Oh, for sure they are shareholders. Apple is the darling of many portfolios because it has been such a good financial performer. My US broker is always touting it as a gret place to invest.

    The only part of your post that I do not completely agree with is "hidden agendas". I do not think that this is hidden at all. I think that this anti-RIM campaign is quite blatant and is being carefully orchestrated.
    11-11-11 03:46 AM
  13. ichat's Avatar
    RIM has a market. That is corporate sector, government sector etc. The problem is that those iPhone and Android users compare the devices blindly with ought realizing the actual use. Although RIM shouldn't stop selling to consumers, we need to knock sense into people that RIM DEVICES ARE USUALLY NOT FOR GAMES. Trollers, I'm sorry but all my friends using iOS and Android and are in corporate sectors have at least 5 games. So well.... I kinda proved you people wrong.

    Posted from my CrackBerry at wapforums.crackberry.com
    11-11-11 04:11 AM
  14. Pete6#WP's Avatar
    RIM has a market. That is corporate sector, government sector etc. The problem is that those iPhone and Android users compare the devices blindly with ought realizing the actual use. Although RIM shouldn't stop selling to consumers, we need to knock sense into people that RIM DEVICES ARE USUALLY NOT FOR GAMES. Trollers, I'm sorry but all my friends using iOS and Android and are in corporate sectors have at least 5 games. So well.... I kinda proved you people wrong.

    Posted from my CrackBerry at wapforums.crackberry.com
    Yes you did - for the US. This thread is NOT about the US the OP started it about a BlackBerry resurgence in Australia.

    I jumped in and pointed out that the BlackBerry phone is the phone of choice for young people in the UK. These people are gamers to the hilt.

    The US market whilst huge is now very anti-BlackBerry. Since Apple came to the market with the sole intention of dominating the smartphone market, it would not be surprising if they helped their own case by attacking the competition. There is nothing wrong with doing this, but I think that it has distorted the US market.

    So whilst I agree with you in the US, I do not think that this is the whole picture. I spend quite a bit of time in the US - my son lives there - and I see more BlackBerrys in airports than any other phone. Out and about in shopping malls and restaurants, I also see a large number of BlackBerrys. There are many Android devices too as well as iPhones.

    RIM was first to market with the smartphone and, imo, still makes the best but, I am not a gamer and I do not suffer from moments of micro-boredom that would make me need to stare at a small screen whenever I have 2 spare minutes. That's just me and clearly others differ. Here then is the real point. I want a phone with a keyboard and one that is easy to use and has an interface similar to my PC (trackpad = mouse, well enough for me). I can click on icons and not mess up my phone when I grab it by the screen as I have seen happen with touch screen only devices.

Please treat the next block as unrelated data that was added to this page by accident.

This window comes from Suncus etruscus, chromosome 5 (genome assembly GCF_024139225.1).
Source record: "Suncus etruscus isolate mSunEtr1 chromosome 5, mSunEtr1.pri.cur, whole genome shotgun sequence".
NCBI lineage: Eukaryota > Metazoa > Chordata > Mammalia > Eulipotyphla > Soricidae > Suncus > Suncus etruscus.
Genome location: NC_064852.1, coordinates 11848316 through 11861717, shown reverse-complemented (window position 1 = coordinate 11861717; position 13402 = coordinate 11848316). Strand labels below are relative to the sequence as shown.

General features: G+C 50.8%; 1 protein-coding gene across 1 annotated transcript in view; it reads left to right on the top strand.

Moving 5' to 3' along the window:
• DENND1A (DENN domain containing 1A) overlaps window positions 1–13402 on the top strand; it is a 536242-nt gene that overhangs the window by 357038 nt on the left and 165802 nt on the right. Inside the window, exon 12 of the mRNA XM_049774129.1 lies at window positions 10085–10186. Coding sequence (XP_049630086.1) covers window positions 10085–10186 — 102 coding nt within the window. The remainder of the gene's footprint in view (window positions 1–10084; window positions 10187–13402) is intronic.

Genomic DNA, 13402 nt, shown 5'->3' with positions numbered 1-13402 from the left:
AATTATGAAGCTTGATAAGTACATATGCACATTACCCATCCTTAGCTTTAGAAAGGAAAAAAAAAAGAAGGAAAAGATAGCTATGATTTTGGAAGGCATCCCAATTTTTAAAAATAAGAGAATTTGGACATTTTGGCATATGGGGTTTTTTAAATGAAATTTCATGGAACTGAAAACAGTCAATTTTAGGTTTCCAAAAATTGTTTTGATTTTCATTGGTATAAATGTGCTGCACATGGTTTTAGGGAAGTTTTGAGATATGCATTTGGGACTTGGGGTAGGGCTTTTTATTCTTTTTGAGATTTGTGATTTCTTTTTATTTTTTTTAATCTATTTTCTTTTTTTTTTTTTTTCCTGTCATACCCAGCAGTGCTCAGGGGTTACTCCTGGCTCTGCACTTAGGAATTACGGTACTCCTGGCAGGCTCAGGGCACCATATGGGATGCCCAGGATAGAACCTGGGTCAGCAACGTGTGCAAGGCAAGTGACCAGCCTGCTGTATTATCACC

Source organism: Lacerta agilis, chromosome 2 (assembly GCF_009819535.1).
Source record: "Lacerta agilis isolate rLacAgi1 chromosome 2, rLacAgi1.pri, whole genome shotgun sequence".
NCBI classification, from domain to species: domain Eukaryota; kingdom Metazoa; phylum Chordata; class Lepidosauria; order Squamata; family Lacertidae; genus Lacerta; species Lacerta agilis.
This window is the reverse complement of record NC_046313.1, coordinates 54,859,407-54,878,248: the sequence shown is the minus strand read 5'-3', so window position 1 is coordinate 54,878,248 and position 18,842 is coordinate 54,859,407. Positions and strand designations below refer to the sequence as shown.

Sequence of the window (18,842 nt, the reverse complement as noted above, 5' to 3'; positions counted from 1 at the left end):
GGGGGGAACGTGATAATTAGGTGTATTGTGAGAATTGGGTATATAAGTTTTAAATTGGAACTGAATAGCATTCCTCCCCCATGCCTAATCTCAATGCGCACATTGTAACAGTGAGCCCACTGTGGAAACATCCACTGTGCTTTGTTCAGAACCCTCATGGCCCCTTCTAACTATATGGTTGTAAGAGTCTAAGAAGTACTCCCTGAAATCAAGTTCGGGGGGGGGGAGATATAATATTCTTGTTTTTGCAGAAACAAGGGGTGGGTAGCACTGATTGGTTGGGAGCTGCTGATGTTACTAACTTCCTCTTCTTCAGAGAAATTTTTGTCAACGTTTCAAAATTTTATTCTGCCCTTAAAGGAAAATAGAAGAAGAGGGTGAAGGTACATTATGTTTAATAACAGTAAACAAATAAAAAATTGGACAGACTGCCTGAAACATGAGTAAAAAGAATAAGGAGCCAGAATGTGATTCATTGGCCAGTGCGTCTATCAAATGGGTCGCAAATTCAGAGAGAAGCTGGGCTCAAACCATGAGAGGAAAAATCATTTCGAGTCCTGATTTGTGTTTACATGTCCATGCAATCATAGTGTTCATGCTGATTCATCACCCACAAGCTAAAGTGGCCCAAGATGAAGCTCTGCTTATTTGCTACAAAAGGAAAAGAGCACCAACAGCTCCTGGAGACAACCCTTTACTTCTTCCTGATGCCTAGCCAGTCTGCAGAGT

I also do not want games on my phone. The BlackBerry is therefore my ideal phone. Many, many pther people waill want the exact opposite of what I want.
    Last edited by 4Q2; 11-11-11 at 04:29 AM.
    11-11-11 04:22 AM
  15. zgods1's Avatar
    If the conversation splits into other countries I don't mind, I'm more interested on peoples opinions as to whether or not people think Blackberry may be making a bit of a come back with these new OS 7 Devices. I think people concetrate to much on the US market and are very narrow minded in the sense, as pointed out there is a huge market in India and the UK is also growing.
    11-11-11 04:28 AM
  16. ichat's Avatar
    Sorry about my post being off topic. Yes, US is gone but there are still 6 billion + people RIM can be attacking. Anyway, in India there are around 1 billion and 200 million people. If around 300,000,000 can afford a phone, I see 1/3 phones being a BB with only 1/5 being an iPhone. Now that RIM is launching the 9788 in China, you have approx another 400,000,000 you can attack. Who said that if you kept US then you kept the world?

    Posted from my CrackBerry at wapforums.crackberry.com
    11-11-11 05:03 AM
  17. zgods1's Avatar
    ichat makes a great point there, its incrediable how the market varies from country to country!
    11-11-11 05:16 AM
  18. Pete6#WP's Avatar
    Absolutely, I agree with ichat. The thing about the US market is that it is such a huge single market. Once you are in that market, what happens outside it tends not to be quite so relevant. Given the physical distance of the US from anywhere except Canada and Mexico, this is not surprising.

    There are a couple of things to remember about RIM however.

    1). They are a member of the British Commonwealth which gives them access to the rest of the member countries like Australia, New Zealand and many others. In total there are 54 countries in the Commonwealth Commonwealth Secretariat - Member States

    2). RIM have manufacturing facilities in more than one place. I know that RIM makes products in Taiwan, Mexico and Hungary and I suppose that they must make some stuff in Canada too. This gives them a lot of local leverage. Europeans like the "made in Europe" sticker just as Americans like to see "Made in USA" on what they buy.

    It is also worth mentioning that Mexico has the world's richest man, Carlos Slim. Slim runs, guess what? That's right, telecom and cell phone companies. Like I said earlier, RIM makes phones in Mexicoo but I rather feel that many impressionable young Mexicans will prefer to follow the US marketing messages and will flock to the iPhone simply because it is the current Americano fashion and, that, they love.
    11-11-11 05:56 AM
  19. sam_b77's Avatar
    Sorry about my post being off topic. Yes, US is gone but there are still 6 billion + people RIM can be attacking. Anyway, in India there are around 1 billion and 200 million people. If aroun
    d 300,000,000 can afford a phone, I see 1/3 phones being a BB with only 1/5 being an iPhone. Now that RIM is launching the 9788 in China, you have approx another 400,000,000 you can attack. Who said that if you kept US then you kept the world?

    Posted from my CrackBerry at wapforums.crackberry.com
    Just to bring out some numbers, at last count India had more than 800 million ACTIVE cell phone connections.
    Global mobile statistics 2011: all quality mobile marketing research, mobile Web stats, subscribers, ad revenue, usage, trends